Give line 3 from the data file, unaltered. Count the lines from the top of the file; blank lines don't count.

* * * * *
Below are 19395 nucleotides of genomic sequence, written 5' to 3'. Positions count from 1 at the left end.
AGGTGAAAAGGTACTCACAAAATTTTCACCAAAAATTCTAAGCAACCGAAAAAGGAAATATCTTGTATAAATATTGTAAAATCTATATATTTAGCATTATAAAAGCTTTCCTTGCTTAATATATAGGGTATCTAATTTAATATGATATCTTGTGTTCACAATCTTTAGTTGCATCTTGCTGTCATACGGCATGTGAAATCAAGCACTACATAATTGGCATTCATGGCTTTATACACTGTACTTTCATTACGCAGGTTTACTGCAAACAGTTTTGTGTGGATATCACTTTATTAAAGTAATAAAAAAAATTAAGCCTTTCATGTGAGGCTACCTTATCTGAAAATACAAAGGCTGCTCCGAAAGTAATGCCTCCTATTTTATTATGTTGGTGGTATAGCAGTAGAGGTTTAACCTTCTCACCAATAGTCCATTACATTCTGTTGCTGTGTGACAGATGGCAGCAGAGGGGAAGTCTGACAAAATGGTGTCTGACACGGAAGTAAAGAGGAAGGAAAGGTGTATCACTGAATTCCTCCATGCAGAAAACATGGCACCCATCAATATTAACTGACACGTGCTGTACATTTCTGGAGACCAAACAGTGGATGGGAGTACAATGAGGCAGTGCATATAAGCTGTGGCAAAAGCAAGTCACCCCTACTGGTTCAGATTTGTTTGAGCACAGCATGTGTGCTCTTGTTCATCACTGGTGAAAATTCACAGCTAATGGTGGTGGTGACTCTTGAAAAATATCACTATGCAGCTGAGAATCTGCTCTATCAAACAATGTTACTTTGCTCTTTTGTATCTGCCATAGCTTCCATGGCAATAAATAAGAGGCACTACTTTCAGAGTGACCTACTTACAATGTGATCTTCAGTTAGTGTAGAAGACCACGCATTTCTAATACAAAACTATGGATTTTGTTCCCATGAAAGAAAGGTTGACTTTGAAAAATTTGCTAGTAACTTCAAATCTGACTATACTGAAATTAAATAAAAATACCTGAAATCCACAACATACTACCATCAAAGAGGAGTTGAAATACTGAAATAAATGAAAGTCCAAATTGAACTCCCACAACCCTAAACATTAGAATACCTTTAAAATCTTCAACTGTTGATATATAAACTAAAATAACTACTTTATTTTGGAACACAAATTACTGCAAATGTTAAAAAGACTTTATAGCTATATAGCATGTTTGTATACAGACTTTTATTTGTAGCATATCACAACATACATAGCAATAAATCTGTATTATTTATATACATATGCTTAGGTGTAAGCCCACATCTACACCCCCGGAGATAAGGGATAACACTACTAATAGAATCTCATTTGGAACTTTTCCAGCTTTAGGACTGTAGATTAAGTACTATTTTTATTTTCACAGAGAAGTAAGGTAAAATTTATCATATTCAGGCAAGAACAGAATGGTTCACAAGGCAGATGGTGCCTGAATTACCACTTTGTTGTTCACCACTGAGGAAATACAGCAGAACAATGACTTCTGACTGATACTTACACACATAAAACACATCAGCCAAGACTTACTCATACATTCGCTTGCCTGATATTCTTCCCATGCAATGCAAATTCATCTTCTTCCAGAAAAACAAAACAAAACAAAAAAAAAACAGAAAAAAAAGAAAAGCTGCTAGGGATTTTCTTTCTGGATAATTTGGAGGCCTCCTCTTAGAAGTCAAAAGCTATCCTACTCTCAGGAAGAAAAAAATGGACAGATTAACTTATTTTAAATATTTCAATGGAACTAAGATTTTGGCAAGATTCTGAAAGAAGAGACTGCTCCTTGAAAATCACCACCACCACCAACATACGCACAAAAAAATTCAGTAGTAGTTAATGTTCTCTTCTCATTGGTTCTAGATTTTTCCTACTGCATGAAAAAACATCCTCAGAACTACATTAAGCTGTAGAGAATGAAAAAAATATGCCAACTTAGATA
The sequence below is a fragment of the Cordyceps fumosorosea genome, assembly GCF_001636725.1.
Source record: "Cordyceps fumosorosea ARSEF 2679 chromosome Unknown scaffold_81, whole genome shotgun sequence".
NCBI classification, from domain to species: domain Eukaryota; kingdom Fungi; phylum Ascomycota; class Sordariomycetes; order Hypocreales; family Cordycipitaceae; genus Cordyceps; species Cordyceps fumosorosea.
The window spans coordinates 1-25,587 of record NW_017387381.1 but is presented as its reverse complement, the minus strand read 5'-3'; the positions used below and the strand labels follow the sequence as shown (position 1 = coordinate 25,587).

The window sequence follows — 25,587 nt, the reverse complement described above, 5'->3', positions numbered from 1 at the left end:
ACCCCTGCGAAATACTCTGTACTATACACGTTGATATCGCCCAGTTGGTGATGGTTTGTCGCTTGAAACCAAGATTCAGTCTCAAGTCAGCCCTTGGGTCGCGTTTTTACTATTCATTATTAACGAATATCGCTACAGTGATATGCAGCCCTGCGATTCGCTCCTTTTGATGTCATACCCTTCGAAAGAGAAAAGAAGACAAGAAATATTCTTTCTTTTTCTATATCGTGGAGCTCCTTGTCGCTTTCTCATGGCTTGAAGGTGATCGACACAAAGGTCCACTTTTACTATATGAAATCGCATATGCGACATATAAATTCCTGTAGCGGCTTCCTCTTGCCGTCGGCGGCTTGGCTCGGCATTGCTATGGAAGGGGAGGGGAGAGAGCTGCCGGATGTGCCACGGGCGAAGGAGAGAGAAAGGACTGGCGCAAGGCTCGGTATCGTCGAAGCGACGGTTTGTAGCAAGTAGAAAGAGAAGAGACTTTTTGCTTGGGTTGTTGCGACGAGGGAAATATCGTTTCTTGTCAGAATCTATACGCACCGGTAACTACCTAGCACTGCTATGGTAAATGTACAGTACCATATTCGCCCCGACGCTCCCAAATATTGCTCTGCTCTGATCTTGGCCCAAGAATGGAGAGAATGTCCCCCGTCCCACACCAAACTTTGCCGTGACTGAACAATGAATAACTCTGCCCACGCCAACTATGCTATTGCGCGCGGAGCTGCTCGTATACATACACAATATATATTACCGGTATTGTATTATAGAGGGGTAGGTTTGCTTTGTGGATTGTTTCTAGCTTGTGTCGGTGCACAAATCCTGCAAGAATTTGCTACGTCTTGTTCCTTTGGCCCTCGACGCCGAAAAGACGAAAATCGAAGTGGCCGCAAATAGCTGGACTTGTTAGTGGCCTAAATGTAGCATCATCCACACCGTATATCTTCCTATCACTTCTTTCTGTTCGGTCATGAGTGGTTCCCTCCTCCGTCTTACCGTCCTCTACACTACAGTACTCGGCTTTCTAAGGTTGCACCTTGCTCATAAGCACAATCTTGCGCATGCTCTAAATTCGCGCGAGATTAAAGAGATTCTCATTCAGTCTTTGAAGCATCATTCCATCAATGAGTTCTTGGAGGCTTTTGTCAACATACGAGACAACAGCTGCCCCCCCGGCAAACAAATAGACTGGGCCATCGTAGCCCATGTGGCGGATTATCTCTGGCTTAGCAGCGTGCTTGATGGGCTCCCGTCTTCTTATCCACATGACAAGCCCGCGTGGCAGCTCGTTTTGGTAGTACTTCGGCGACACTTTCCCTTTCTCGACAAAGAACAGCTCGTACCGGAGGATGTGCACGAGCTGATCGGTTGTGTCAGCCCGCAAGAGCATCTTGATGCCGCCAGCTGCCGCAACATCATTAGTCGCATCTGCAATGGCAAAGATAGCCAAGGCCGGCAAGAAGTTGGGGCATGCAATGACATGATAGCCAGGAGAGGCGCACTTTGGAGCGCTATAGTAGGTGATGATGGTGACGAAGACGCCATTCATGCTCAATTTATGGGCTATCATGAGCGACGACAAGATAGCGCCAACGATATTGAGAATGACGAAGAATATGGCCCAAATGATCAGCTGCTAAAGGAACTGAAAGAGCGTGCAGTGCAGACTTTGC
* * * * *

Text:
The sequence below is a fragment of the Cordyceps fumosorosea genome, assembly GCF_001636725.1.